This is the simplest matrix that allows a discipline to gather information about assessment being conducted in its courses and to map that information against its broader, certificate or degree-level goals. Each instructor in the discipline fills out the first matrix for the courses she or he teaches, then the discipline aggregates the data. This allows the discipline to see where it has disparate goals within the same course and whether all of its outcomes are being assessed somewhere in the curriculum.
Completed by Each Instructor for His or Her Own Courses
Name of Instructor: Tschetter
Degree Program Learning Outcomes [listed and numbered]
To the Instructor: For each course you taught last year or are teaching this year, place an X under every goal that you actively teach and significantly assess in a major exam or project. Leave the other cells blank.
(adapted from Barbara Walvoord, Assessment Clear and Simple)
Why Should (or Must) We Do Assessment?
In addition to the intrinsic value of SLO Assessment there are, of course, other reasons we must engage in assessment. Colleges throughout the country are now required by regional accrediting bodies to document and assess student learning. Other governmental agencies charged with funding education see assessment as a way of enabling colleges to demonstrate that learning is taking place in their classes and programs. Colleges themselves can use assessment data for research and planning purposes, including budget allocation. Students (along with parents, employers, etc.) increasingly ask for evidence of what kind of learning a particular course, program or degree results in to help in their decision-making processes. These largely external pressures to document and assess student learning worry some instructors, who may view all accountability measures as potentially intrusive, leading to the loss of academic freedom (more on that later) and even to the imposition of a corporate culture upon American higher education. It may reassure us to learn that the assessment movement is now 30 years old, that its basic methodologies were developed and refined at some of the nation’s best colleges and universities, that professors—not bureaucrats—led this process and that assessment is being practiced at colleges and universities all over the world today.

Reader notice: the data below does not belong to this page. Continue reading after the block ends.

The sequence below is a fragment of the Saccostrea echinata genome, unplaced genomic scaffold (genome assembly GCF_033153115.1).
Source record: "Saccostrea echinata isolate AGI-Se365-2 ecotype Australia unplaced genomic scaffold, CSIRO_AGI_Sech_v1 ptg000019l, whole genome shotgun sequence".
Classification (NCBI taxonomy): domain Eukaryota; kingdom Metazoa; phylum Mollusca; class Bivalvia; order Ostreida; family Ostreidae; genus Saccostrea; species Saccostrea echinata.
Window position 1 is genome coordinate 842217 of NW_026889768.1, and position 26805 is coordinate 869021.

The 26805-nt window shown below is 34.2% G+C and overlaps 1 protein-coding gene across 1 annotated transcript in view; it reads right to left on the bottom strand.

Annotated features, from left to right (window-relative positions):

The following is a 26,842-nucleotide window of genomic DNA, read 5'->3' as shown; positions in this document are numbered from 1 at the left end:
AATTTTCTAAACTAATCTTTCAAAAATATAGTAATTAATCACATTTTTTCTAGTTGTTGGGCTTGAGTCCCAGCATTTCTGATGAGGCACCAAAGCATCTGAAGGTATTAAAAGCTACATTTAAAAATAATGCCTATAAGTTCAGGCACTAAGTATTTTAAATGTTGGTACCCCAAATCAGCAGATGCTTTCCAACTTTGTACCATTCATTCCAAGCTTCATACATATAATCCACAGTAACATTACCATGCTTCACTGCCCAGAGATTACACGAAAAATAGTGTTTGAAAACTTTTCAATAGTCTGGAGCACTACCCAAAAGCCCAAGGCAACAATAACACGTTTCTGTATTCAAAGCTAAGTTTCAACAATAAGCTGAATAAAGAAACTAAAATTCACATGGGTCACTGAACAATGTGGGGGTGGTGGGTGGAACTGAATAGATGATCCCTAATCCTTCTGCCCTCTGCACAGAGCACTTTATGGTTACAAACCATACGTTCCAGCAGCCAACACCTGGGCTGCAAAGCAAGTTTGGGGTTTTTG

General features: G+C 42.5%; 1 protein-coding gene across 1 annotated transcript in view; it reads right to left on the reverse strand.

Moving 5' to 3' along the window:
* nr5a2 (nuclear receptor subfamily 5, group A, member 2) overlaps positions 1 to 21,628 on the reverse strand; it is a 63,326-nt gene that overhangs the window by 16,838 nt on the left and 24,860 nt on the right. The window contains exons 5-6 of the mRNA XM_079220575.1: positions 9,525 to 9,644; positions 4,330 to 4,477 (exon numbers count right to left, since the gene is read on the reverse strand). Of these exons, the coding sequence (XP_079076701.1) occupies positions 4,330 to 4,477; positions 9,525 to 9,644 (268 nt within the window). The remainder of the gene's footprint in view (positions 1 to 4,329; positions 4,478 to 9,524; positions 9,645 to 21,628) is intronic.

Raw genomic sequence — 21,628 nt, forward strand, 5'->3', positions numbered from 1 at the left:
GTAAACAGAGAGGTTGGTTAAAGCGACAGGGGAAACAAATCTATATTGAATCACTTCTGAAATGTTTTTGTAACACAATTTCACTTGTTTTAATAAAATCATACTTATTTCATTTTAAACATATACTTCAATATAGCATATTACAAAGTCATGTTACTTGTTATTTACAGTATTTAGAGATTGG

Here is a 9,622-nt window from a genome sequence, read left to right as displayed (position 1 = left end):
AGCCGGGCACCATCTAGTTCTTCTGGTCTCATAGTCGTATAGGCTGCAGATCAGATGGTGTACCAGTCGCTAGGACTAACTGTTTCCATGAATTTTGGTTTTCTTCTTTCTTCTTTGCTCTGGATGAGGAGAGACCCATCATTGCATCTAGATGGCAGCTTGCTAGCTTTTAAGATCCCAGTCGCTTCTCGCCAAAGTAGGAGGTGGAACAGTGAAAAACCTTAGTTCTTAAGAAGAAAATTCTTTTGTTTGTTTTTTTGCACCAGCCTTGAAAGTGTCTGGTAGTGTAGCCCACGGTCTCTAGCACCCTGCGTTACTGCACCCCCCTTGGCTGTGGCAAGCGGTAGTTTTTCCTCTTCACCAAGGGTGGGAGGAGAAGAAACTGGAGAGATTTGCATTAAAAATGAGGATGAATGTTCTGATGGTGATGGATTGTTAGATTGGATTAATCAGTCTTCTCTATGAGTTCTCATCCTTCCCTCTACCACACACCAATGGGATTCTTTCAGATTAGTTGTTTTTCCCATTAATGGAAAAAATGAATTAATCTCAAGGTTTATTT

A major recent stimulus to do outcomes assessment at the institutional, program and course levels comes from RCCD’s accrediting body, the Accrediting Commission for Community and Junior Colleges (ACCJC), which dramatically altered its standards for reaccreditation in 2002. ACCJC now asks community colleges to assess student learning at all levels of the institution, including every course being offered and use this information to improve teaching and learning. Visiting accreditation teams will want to see evidence at RCCD that disciplines not only have a systematic plan for assessing student learning in their courses, but that they are actually using that plan.
Thus, outcomes assessment serves at least three critical purposes: to help with planning and resource allocation decisions, to provide clear evidence of learning that is already taking place and to improve learning in areas where it is deficient,